A Note on Cover Crops

We ultimately look to our soil to be the source of our nutrition. Naturally, the soil can only give back what we put into it. After having a soil test done by your local extension office you can knowledgeably get to work amending the soil to produce the most nutrient dense food impossible.

However, a most logical, necessary and first step is raising the level of organic matter in the soil. One simple and very effective way is to plant a cover crop during the winter to prepare the soil for the coming growing season.

At a recent lecture on tomatoes, the speaker, a local Master Gardener, shared with us that she uses buckwheat, as well as, red and yellow clovers with great success. In a community garden nearby we planted red clover over the winter and were delighted to find the soil transformed when we went to plant in the spring. Not only were the red clover flowers beautiful but what had been hard clay and almost cement-like became easily workable. Of course we had also added lots of compost including chicken droppings and lots of chopped leaves to retain the moisture.

Your local extension office can offer tips on the best cover crops recommended for your area and the crops you intend to plant. The clovers need to be planted a month or more before the first frost but the grains (barley, oats, rye, buckwheat, etc.) can be planted later.

One of the greatest benefits of using cover crops is their ability to abundantly raise nitrogen levels in the soil. While enriching the soil, the cover crops also keep weeds down. Every bit of the crop gets turned back in, and becomes part of nutrient rich crops.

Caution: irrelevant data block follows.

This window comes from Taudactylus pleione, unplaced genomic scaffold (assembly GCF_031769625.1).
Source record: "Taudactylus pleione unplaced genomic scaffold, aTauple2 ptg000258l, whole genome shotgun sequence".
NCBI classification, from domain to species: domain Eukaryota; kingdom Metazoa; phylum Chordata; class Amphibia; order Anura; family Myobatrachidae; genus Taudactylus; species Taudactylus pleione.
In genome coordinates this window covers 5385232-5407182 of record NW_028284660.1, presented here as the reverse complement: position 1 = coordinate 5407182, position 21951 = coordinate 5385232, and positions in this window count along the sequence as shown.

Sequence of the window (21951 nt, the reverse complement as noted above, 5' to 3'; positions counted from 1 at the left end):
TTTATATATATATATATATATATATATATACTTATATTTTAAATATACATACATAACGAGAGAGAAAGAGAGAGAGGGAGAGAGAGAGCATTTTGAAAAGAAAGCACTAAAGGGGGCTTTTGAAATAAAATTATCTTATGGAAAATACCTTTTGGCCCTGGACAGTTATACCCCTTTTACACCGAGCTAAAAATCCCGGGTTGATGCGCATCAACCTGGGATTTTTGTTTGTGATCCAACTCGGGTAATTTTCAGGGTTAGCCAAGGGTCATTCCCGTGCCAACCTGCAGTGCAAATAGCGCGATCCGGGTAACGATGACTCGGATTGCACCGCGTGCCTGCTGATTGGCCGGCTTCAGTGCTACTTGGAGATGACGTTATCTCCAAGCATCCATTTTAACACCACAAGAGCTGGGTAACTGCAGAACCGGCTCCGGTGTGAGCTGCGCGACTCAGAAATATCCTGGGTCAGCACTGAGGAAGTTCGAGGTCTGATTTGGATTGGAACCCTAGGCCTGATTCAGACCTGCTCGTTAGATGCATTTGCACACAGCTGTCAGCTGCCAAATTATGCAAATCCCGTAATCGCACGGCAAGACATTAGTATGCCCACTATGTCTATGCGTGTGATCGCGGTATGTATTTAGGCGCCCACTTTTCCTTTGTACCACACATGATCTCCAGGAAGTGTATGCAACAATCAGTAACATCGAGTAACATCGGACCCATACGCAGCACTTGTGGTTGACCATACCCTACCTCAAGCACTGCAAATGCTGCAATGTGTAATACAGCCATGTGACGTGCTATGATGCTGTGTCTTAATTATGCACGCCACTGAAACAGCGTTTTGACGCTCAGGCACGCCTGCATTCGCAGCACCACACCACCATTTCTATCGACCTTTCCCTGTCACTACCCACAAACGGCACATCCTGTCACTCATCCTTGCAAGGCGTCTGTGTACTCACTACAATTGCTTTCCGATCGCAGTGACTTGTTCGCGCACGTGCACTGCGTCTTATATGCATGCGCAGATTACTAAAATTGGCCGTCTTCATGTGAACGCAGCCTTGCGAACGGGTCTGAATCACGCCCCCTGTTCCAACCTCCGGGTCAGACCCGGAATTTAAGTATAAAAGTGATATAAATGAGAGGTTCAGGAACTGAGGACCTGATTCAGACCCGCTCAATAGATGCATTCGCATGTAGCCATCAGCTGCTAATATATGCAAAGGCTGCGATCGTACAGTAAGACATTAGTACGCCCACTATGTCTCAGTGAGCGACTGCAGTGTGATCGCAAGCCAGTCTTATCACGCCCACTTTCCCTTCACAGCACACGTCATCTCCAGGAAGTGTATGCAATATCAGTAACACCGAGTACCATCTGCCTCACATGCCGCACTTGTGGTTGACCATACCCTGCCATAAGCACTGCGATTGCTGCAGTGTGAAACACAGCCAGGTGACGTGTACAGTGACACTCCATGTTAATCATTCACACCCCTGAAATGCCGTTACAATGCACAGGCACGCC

Improving the soil’s organic matter results in increasing the yield of healthy crops while maintaining good moisture and boosting the microbiological activity in the soil. Since the soil may have many sources of nitrogen such as available in fertilizers, animal manures, and various other compost materials such as straw and nut hulls, once again it is good advice to have the soil tested to attain the balance specifically needed for your chosen crops and plantings.

When it is time to turn the cover crops back into the soil it would be wise to do so while the soil temperature is not too low to ensure more activity in the microorganisms that break down the soil. The moisture level of the soil is also important as breakdown occurs faster if the soil is neither too dry nor too wet. Most of the decomposition will occur in the first 8 inches of soil due to a higher oxygen level. With the right care and restoration that 8 inches of living material can potentially manifest an abundant harvest of healthy crops.

Credits: Elsa Sanchez, Asst. Prof. of Hort. Sys. Mgt., Dept. of Horticulture, Penn State University; M.D. Orzolch, Dept. of Horticulture, Penn State University; Regina Prunty VCE Ext. Agt. Horticulture, King George County; Virginia Cooperative Extension, Virginia Tech and Virginia State University.